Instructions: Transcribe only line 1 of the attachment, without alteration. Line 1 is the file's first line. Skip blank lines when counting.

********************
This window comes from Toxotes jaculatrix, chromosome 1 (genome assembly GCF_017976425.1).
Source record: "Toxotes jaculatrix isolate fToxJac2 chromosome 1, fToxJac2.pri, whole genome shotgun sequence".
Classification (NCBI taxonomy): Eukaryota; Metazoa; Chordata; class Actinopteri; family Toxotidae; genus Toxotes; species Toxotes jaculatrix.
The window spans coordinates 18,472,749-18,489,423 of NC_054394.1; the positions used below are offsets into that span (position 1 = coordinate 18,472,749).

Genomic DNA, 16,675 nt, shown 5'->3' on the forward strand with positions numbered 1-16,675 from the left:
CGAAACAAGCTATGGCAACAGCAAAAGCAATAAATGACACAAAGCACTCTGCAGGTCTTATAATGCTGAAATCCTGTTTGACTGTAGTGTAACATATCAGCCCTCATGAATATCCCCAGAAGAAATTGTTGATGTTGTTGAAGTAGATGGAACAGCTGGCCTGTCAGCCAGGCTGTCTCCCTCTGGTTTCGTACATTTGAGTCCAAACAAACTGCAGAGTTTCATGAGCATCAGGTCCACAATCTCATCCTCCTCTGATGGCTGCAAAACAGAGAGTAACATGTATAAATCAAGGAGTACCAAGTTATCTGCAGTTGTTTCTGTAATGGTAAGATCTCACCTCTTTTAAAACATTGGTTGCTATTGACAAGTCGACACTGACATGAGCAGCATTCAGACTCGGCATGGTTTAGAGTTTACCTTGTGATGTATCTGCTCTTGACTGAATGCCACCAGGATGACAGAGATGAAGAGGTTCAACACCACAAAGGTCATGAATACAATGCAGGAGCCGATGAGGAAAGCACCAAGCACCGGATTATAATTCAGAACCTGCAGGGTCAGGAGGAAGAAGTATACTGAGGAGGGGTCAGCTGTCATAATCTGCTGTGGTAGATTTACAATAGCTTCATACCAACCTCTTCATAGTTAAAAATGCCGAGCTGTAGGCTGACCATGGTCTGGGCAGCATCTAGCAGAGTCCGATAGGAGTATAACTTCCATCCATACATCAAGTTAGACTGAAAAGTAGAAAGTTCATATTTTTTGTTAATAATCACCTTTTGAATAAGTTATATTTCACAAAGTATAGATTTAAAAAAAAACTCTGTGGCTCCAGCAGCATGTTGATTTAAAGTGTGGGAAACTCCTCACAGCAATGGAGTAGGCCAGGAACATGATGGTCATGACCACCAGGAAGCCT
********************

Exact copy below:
This window comes from Toxotes jaculatrix, chromosome 1 (genome assembly GCF_017976425.1).